Are our food sources at risk?

DA leader Helen Zille speaks her mind about food security and poverty

Helen Zille prioritises food security in South Africa
DA Leader Helen Zille
Food security must be a priority in any country that wants to deal with economic exclusion and poverty, DA leader Helen Zille said.
“Food security is a vital component of economic liberation,” she said in a speech prepared for delivery. Although there are people who are hungry in South Africa, we are still a country that produces enough food to feed all 50-million people and export food. And land reform should not undermine food security,” Zille said, addressing students and academics recently at the University of the Western Cape on Friday.
“Our challenge is economic inclusivity so that everyone can afford to eat. And our next challenge is the looming drought which will increase food costs (especially staple food such as maize) and threaten food security,” Zille said.
At the same time, leading South African ecconomist Mike Schussler warned that droughts, mergers and input costs were expected to push food prices in the coming months. He said that even when the drought in the US was over, food prices would continue to rise in South Africa because of input costs which include, fuel, electricity and labour.
At present, the SA maize price was 44.4 percent higher in the first seven months of 2012 compared to the first seven months of 2011.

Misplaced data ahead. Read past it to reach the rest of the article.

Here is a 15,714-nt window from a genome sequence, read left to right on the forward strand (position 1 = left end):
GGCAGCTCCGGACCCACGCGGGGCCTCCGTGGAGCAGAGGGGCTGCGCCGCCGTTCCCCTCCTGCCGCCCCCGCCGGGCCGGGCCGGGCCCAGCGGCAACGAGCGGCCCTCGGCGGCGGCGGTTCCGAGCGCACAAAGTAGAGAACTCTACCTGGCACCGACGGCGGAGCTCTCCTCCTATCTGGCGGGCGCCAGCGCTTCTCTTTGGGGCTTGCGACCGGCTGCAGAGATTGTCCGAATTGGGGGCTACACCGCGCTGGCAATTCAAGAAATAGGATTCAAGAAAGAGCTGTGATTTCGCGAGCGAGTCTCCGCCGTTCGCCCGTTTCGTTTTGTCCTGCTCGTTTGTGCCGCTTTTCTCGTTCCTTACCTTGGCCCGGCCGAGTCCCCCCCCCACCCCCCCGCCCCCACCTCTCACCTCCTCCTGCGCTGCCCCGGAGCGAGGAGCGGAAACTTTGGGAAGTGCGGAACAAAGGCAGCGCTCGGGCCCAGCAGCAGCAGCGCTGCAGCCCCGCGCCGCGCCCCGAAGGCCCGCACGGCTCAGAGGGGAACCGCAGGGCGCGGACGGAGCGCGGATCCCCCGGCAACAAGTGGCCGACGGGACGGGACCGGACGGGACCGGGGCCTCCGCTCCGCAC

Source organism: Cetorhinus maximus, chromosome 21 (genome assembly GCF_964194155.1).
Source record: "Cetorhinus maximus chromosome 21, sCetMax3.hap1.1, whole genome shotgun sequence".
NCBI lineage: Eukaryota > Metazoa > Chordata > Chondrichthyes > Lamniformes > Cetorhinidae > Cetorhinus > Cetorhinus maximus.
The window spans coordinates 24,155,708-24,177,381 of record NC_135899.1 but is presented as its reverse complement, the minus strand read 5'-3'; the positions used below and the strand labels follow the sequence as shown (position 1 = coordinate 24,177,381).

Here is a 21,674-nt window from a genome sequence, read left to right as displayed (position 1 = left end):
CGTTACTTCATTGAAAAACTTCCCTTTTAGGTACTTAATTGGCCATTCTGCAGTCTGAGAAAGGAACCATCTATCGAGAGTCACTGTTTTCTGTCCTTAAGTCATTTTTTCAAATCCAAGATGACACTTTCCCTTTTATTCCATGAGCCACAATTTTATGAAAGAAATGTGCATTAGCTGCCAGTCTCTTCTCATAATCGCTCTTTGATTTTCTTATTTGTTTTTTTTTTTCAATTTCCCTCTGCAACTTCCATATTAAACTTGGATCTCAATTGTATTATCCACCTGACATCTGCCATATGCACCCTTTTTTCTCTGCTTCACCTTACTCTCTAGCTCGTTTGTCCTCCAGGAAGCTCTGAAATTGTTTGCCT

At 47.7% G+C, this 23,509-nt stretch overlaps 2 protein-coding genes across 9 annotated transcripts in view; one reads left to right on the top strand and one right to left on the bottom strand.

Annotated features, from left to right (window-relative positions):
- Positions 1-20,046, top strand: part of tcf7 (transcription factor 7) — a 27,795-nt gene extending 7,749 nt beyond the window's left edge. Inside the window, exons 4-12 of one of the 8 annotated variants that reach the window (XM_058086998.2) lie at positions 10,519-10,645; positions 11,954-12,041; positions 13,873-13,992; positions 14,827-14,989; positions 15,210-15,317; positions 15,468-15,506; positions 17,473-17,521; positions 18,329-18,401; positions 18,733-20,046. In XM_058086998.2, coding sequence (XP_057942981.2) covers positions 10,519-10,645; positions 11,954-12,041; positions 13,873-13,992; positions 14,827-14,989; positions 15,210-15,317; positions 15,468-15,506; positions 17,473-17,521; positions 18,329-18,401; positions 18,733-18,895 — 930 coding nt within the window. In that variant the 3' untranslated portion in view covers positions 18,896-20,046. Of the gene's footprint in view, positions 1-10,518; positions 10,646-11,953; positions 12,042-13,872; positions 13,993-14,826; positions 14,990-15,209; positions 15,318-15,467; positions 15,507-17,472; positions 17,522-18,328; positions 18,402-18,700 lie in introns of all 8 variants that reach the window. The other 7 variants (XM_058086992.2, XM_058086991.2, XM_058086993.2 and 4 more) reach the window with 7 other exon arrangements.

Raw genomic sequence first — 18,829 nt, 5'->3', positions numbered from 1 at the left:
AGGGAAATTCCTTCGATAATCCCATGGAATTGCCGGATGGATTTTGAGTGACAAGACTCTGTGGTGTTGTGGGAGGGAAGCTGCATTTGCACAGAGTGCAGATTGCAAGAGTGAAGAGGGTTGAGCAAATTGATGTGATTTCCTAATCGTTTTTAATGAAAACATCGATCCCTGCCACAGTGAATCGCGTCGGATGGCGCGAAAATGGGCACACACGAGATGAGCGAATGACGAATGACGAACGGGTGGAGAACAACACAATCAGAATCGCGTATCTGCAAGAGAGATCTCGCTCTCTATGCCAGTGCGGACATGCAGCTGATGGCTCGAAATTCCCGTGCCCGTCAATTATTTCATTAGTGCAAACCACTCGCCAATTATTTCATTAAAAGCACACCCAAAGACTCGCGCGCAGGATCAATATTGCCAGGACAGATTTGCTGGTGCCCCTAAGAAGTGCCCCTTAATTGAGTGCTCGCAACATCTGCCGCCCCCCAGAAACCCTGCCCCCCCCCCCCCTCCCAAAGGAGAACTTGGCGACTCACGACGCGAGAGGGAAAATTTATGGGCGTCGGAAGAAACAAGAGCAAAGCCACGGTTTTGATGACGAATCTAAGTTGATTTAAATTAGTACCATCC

Zille said the country ought to undertake land reform which did not undermine food security.
“What this tragically often means is that once productive farms become unproductive. This places South Africa’s food security at risk.” Land reform had failed because the government managed it very badly, she said.
“Equally, much of the most fertile land in South Africa is seriously under-utilised and often not farmed productively at all. This can never sustain food security in South Africa,” said Zille.
According to her, the current communal ownership system is not working and not sustainable to feed the nation. It is her opinion that land reform should be primarily done on the basis of equity share schemes.
“This enables people who work the land, to get a direct stake in it through ownership, and share the risks and rewards,” she said.
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This edition

Issue 32


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